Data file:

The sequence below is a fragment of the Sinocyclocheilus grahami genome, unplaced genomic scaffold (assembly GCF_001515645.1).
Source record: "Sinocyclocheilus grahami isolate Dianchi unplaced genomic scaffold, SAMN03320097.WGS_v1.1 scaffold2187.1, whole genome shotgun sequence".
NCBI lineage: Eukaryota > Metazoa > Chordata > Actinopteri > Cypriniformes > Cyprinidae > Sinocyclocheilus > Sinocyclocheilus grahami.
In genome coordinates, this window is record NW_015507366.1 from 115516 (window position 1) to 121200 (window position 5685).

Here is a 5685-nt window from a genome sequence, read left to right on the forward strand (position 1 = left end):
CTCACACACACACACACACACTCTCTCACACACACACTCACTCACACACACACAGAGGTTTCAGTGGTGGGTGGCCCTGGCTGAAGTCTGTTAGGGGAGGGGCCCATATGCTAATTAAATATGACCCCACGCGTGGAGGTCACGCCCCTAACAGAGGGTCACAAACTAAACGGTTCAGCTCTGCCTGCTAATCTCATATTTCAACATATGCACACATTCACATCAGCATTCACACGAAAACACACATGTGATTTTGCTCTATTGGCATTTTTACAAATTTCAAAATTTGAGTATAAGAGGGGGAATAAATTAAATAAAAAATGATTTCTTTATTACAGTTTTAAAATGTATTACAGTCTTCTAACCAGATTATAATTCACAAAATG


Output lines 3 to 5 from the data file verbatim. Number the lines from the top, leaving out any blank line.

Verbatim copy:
NCBI lineage: Eukaryota > Metazoa > Chordata > Actinopteri > Cypriniformes > Cyprinidae > Sinocyclocheilus > Sinocyclocheilus grahami.
In genome coordinates, this window is record NW_015507366.1 from 115516 (window position 1) to 121200 (window position 5685).

Here is a 5685-nt window from a genome sequence, read left to right on the forward strand (position 1 = left end):